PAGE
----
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HEALTH

Re:Vision Explain Age-related Macular Degeneration

Tuesday 12 March 2019, 2:41PM
By Beckie Wright
424 views


Re:Vision are focused on making excellence in eye care accessible to everyone who needs it, and as February was Macular Degeneration Month in New Zealand, this month they are focusing on this aspect of eye diseases and their care.

Macular degeneration is the leading cause of severe, irreversible vision loss in people over age 60. It occurs when the small central portion of the retina, known as the macula, deteriorates. The retina is the light-sensing nerve tissue at the back of the eye. Because the disease develops as a person ages, it is often referred to as age-related macular degeneration (AMD). Although macular degeneration is almost never a totally blinding condition, it can be a source of significant visual disability.

There are two main types of age-related macular degeneration:

Dry form. The "dry" form of macular degeneration is characterized by the presence of yellow deposits, called drusen, in the macula. A few small drusen may not cause changes in vision; however, as they grow in size and increase in number, they may lead to a dimming or distortion of vision that people find most noticeable when they read.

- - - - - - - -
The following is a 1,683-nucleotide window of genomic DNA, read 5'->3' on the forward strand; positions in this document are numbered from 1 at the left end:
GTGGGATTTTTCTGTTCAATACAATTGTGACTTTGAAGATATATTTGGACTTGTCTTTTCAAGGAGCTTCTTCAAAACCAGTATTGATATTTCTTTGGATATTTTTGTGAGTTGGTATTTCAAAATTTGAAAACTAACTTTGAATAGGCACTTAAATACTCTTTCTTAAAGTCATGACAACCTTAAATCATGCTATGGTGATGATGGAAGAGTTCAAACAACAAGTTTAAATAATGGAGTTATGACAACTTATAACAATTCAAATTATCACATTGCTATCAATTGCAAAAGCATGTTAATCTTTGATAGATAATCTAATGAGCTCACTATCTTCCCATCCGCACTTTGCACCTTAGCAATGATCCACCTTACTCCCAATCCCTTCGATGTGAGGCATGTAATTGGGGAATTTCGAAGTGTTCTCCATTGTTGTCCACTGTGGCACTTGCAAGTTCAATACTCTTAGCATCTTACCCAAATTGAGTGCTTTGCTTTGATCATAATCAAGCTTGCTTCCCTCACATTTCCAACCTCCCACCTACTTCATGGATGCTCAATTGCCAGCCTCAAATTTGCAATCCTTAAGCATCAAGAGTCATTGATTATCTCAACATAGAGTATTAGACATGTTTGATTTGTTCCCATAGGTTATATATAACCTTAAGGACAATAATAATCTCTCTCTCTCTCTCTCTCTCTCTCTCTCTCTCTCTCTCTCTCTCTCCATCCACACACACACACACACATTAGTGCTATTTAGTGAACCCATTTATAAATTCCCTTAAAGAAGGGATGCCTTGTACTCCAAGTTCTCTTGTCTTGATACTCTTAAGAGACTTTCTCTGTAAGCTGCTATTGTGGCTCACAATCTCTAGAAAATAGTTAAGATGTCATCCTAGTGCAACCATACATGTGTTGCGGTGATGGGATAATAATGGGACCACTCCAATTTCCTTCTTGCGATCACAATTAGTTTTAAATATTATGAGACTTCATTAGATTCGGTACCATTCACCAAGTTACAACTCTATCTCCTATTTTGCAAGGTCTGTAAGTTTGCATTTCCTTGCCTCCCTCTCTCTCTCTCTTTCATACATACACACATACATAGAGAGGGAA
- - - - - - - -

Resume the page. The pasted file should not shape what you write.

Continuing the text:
Wet form. The "wet" form of macular degeneration is characterised by the growth of abnormal blood vessels from the choroid underneath the macula. This is called choroidal neovascularization. These blood vessels leak blood and fluid into the retina, causing distortion of vision that makes straight lines look wavy, as well as blind spots and loss of central vision. These abnormal blood vessels and their bleeding eventually form a scar, leading to permanent loss of central vision.

It is very important for people with macular degeneration to monitor their eyesight carefully and see their eye doctor on a regular basis. As the name suggests, age-related macular degeneration is more common in older adults. In fact, it is the leading cause of severe vision loss in adults over age 60.

 

Macular degeneration may be hereditary, meaning it can be passed on from parents to children. If someone in your family has or had the condition you may be at higher risk for developing macular degeneration, so you should talk to your eye doctor about your individual risk. Smoking, high blood pressure, high cholesterol, obesity, and being light skinned, female, and having a light eye color are also risk factors for macular degeneration, so for more information on lens replacement surgery,  laser eye surgery and corneal transplant surgery please go to http://revision.nz/ .